For Women, Perception Is Everything

It's a distinct possibility the United States will make history by electing a woman to the Oval Office for the first time next year. Will this mean the glass ceiling will finally shatter? Hardly.

A 2015 analysis of S&P 500 companies conducted by nonprofit research firm Catalyst reveals women make up 4.6 percent of CEO jobs, though they constitute 45 percent of the workforce. The disparity is significant.

It’s no secret that women often achieve successful outcomes on par with their male peers. But questions arise about the way these results are perceived. There always seem to be questions raised about women’s effectiveness when they hold male-dominated roles.

According to a 2014 Pew Research Center study, most Americans believe that women register just as high as men on leadership traits such as intelligence, creativity and innovation. This same study also showed that 43 percent believe women are held back from top jobs because they are held to a higher standard than men.

Ron Andrews, vice president and head of human resources of U.S. businesses at Prudential Financial, said the tenor of the conversation can shift when women are discussed in a succession-planning process. There are often more questions raised regarding a woman’s readiness than when a male colleague is under consideration.

“Male executives drill deep into her financial acumen, strategic thinking or ability to manage difficult situations,” he said. “Of course, men are also vetted in these same areas, but leaders tend to fill in any skill/experiential gaps or blind spots with reference to the guy’s potential for future leadership. The conversation about women is more grounded in past performance, demonstrated accomplishments, and punctuated by an attitude that says, ‘Prove to me beyond a reasonable doubt that she is prepared to do the job.’ ”

To combat this mindset, women should look at themselves like any well-regarded corporate brand that requires active management. A personal brand is another way of thinking about reputation that can be as important a factor in career growth as the right development.

The key is learning how to make your brand live in key stakeholders’ minds. Senior learning executives can be a great partner in these endeavors. They can assess the link between individual capabilities and performance outcomes, and identify resources to better position oneself before managers, colleagues and customers.

Women with a healthy personal brand can more easily influence how others perceive them. That brand can garner positive attention and set a female leader apart, giving her a competitive advantage. To build their brands, women need to be exposed to key decision-makers or those who influence decision-makers. There are several practices that can draw attention to one’s personal brand.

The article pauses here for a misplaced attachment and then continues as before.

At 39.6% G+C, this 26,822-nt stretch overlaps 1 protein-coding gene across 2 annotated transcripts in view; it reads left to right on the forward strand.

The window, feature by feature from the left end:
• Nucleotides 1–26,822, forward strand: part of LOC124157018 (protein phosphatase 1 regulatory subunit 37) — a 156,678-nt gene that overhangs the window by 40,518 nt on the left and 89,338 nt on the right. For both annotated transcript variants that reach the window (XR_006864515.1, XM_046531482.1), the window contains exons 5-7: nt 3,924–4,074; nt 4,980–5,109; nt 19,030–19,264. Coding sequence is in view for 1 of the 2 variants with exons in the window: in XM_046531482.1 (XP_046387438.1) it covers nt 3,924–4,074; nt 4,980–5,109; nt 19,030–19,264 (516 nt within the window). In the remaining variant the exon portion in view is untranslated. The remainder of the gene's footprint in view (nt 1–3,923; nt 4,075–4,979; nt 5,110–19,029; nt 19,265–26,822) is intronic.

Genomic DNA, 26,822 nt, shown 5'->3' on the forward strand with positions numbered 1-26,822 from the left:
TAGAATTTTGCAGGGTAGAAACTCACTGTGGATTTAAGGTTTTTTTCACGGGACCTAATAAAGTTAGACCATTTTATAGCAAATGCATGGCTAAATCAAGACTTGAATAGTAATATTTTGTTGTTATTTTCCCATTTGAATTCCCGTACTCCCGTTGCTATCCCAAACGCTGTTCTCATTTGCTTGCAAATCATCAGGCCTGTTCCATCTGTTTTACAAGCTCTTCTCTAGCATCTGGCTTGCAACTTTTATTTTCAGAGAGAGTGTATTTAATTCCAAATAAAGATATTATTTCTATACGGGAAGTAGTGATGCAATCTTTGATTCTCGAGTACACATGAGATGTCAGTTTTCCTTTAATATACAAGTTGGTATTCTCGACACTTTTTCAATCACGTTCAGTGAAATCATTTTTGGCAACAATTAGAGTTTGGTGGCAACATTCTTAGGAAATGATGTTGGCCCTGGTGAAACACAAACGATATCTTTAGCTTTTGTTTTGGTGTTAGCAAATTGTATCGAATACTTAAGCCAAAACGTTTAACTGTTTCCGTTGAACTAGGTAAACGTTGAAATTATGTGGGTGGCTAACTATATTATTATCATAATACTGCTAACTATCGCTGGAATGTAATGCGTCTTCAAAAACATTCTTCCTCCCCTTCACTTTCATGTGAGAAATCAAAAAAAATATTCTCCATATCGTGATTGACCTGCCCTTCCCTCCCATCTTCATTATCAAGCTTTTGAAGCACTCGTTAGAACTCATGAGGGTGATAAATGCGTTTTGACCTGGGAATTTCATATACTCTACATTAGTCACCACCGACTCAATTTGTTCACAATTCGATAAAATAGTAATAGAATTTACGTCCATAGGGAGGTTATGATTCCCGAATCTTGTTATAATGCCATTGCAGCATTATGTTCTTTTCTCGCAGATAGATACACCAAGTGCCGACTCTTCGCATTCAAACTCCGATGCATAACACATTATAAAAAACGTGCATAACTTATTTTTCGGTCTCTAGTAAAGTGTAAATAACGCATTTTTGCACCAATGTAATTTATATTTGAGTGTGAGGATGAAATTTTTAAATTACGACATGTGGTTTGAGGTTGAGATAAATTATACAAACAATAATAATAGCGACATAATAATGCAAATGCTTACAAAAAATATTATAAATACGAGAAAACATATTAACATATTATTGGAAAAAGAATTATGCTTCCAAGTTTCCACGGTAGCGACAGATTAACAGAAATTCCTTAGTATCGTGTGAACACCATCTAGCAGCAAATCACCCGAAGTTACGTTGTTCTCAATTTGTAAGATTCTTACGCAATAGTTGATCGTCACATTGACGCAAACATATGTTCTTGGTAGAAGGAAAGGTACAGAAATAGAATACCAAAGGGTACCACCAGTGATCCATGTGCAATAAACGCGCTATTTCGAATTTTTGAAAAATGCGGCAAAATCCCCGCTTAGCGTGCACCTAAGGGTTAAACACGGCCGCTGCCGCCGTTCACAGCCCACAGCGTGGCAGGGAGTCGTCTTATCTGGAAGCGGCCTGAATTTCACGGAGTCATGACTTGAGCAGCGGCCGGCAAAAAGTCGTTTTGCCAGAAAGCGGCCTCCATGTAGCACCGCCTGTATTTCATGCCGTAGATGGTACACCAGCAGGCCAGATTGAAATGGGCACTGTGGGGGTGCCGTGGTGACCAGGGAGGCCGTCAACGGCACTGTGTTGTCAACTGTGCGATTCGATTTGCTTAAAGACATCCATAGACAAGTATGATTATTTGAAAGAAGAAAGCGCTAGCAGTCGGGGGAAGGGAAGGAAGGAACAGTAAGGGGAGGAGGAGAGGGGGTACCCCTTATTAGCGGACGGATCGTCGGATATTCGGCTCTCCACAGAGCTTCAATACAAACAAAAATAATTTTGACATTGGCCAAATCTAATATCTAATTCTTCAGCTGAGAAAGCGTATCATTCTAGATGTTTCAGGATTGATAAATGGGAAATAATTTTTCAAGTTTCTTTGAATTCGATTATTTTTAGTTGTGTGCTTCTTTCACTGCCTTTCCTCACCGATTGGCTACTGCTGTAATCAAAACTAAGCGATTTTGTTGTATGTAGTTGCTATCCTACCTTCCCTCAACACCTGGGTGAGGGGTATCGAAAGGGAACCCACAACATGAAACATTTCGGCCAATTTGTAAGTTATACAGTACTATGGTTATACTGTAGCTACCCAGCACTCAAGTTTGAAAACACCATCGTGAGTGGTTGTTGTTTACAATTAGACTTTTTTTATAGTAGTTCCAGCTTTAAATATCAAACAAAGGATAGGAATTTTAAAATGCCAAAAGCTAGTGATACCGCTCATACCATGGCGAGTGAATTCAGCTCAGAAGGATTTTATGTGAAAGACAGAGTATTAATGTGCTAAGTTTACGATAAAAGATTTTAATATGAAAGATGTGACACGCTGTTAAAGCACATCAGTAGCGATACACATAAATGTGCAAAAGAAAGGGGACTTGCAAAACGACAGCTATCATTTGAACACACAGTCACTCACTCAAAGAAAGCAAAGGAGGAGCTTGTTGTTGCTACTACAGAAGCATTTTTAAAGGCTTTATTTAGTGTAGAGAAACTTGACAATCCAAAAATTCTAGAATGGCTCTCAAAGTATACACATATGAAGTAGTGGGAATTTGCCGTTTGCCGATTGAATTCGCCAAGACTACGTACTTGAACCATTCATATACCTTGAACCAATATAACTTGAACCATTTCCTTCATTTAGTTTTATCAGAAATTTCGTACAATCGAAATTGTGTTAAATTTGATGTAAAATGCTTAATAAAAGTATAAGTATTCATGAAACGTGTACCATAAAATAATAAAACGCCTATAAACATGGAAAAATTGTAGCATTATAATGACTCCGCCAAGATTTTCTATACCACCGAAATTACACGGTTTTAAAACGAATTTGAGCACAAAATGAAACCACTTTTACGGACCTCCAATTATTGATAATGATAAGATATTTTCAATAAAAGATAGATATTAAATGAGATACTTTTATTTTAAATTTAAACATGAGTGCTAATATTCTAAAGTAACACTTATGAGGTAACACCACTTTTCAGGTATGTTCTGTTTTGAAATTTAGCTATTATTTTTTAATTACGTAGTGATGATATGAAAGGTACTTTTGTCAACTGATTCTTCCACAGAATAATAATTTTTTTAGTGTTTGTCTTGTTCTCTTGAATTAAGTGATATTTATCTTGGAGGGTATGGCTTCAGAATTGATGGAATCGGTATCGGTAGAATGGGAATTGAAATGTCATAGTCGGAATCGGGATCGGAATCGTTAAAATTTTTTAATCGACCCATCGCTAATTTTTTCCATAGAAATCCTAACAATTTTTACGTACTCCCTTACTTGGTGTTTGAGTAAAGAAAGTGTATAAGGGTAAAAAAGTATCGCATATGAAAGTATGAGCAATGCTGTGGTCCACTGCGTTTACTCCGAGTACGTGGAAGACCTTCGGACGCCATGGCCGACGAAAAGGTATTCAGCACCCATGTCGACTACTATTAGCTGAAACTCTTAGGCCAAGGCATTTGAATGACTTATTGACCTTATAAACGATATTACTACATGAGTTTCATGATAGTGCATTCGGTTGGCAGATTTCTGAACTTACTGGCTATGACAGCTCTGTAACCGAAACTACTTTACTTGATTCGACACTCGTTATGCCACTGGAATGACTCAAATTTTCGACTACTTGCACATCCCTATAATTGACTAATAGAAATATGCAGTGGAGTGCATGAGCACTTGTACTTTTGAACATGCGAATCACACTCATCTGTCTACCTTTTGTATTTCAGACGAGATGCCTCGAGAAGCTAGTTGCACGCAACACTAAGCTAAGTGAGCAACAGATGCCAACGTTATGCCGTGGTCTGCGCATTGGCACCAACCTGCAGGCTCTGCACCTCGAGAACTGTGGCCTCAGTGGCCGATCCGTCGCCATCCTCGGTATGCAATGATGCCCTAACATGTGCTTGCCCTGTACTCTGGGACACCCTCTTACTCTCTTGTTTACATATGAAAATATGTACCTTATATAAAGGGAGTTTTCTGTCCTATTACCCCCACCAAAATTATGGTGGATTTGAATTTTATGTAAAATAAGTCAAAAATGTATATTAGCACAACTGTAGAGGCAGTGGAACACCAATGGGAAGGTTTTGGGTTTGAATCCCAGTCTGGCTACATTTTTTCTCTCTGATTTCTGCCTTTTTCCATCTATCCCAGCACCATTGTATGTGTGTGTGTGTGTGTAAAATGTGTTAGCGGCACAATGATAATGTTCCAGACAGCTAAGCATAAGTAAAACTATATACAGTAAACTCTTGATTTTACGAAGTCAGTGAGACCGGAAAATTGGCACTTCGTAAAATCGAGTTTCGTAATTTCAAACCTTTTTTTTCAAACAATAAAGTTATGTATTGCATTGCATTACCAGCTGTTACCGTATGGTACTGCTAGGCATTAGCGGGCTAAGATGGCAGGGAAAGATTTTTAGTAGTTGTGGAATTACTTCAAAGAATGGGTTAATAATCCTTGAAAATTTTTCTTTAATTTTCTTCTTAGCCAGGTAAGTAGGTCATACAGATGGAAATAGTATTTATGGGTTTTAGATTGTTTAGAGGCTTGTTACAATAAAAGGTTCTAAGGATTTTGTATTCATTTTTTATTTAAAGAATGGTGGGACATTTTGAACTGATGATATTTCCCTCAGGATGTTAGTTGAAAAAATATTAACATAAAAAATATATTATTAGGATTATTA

Raise visibility. Mentor others with potential through formal or informal mentoring relationships. For instance, impart knowledge and expertise as a teacher/facilitator for internal learning programs. Women should keep an eye out for developmental activities such as mentoring, cross-functional teams and stretch assignments that bring them to the attention of key leaders in the organization. Find ways to create and sustain new relationships.

Seek input and feedback. Women often come across as more confident and capable when they proactively seek feedback from those around them. Further, acting on that feedback makes them appear more inclusive in their approach.

Share resources and lessons learned. Women can add more value by connecting someone to a person, process or technology that will help them solve a problem. They might try to become the go-to person in the group who can recommend a consultant, job candidate or tool to get work done faster and with higher quality.

Remain relevant. Women should articulate how their role helps to execute business strategy, and stay abreast of important trends and emerging opportunities for the business. Invest time and money in professional development to keep skills fresh.

When women play an active role in managing their personal brand, it’s a positive step that can drive their career aspirations forward.

This article originally appeared in Diversity Executive's sister publication, Chief Learning Officer.